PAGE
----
No More Hustleporn: Story About Steve Jobs
Tweet by Dan Rose
chairman coatue ventures / 20 years at facebook and amazon
I had an opportunity to spend some time with Steve Jobs towards the end of his life. Over the course of a handful of meetings, he said many things I still remember. He was ruthless, decisive, rude, charming, gracious - sometimes all in the same breath! Here's a few stories:
Steve came to our office a few months before launching the App Store to pitch us on building a native Facebook app for iOS. I asked for marketing in return for our engineering investment, which Steve flatly rejected. But he did agree to have us on stage at their launch event...
Our best mobile engineer spent several months building an app to be ready for Apple's big reveal. The week prior to launch, Apple asked guest speakers to perform a dry run, after which Steve summarily canceled our appearance. He didn't like our presentation, and that was that.
I saw Steve shortly after I had signed a strategic partnership with Microsoft. We feared Google would eventually try to crush us (which turned out to be right) and formed an enemy-of-my-enemy alliance. Steve looked at us quizzically and said "You know Microsoft is evil, right?"
Steve once complained to us that Google had forced him to build Apple Maps: "I don't want to build maps, but Google won't put turn-by-turn directions on iOS, only on Android." Given our own concerns about Google, we developed another enemy-of-my-enemy alliance with Apple.
As the companies grew closer, Steve approached us about integrating FB's social graph into iOS. We spent many months negotiating. At one point Apple's team grew frustrated with us and wanted to work with Twitter, but Steve said "I don't like Twitter. Nobody I know uses Twitter."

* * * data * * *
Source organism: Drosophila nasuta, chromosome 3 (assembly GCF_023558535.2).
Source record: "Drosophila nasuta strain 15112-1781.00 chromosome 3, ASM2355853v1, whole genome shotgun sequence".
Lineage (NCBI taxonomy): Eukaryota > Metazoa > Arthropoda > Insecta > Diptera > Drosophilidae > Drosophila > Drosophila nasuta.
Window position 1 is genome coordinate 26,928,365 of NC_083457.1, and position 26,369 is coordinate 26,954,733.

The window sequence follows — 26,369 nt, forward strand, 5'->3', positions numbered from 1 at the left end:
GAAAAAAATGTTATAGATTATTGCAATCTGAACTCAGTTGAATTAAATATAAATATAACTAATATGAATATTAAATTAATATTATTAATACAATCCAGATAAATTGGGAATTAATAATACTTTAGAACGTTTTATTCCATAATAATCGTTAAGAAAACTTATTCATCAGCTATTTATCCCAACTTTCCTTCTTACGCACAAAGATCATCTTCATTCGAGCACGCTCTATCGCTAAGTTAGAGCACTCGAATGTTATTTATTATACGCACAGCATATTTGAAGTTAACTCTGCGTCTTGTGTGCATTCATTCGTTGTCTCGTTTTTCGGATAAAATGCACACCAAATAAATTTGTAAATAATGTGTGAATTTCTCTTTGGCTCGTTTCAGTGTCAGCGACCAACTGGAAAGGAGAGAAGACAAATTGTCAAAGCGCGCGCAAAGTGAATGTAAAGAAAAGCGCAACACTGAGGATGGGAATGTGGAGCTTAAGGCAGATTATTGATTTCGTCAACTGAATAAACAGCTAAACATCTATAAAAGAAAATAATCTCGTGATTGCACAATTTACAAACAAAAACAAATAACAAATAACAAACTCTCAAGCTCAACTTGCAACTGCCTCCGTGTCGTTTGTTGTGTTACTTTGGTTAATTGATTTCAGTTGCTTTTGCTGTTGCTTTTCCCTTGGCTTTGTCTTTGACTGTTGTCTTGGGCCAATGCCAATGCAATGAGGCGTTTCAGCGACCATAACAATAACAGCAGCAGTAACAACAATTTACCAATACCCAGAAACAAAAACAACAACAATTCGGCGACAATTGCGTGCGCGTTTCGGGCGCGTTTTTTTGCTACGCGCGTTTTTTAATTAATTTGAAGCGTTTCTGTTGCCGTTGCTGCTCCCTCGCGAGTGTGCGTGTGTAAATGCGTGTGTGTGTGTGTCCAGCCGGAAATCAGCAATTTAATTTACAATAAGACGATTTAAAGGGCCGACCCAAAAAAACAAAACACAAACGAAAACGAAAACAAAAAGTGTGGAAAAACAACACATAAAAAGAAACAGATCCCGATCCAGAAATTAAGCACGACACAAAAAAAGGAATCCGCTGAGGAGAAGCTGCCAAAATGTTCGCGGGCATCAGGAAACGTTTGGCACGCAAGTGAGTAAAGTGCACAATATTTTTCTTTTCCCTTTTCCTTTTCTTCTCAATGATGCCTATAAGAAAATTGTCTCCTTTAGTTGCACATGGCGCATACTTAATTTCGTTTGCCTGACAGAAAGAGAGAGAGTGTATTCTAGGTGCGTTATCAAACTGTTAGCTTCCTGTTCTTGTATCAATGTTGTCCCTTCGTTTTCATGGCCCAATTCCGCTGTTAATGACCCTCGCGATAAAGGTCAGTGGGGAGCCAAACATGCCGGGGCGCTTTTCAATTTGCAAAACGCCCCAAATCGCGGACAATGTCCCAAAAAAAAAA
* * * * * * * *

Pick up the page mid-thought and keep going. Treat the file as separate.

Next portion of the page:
I was taken aback once when Steve came to our office. He was skinny and his face was gaunt. As we sat in Zuck's 4th-story conference room with views of Stanford / Palo Alto, Steve kicked his feet up on the table, looked out the window and said wistfully "I just love this view."
Our final meeting was right before Steve died. He kept us waiting for 2 hours and finally arrived looking very frail. He apologized for being late, he had been receiving medical treatment. It occurred to me Steve had dragged his dying body into the office that day to see Zuck.
Our goal in that meeting was to convince Apple to let us build an HTML5 platform inside our app (this is still being discussed!). Zuck pitched hard for 30 minutes, after which Steve just looked at him and said "No, we won't allow you to build a platform on top of our platform."
Then Steve kicked his feet up on the table and told stories for hours. Zuck must have reminded Steve of himself 30 years earlier - another college drop-out founder on the cusp of redefining Silicon Valley. I suspect this is why Steve took Zuck under his wing in his final years.
Towards the end of the meeting, Steve talked about Apple's roadmap, something he never did with anyone outside his inner circle. He said they thought about building a TV but decided against it. Then he looked at us with a twinkle and said "Apple could build a really great car."
The night Steve died, my wife and I grabbed our kids and drove a half mile to his house in Palo Alto where we stood outside with dozens of other neighbors. It felt right to be there and pay our respects to this visionary who had died too soon. I felt lucky to have known him.
PS - Steve Jobs gave a tremendous commencement address at Stanford in 2005. It's a great reminder to be courageous, savor life and confront death. All the more poignant after his cancer relapsed a few years later.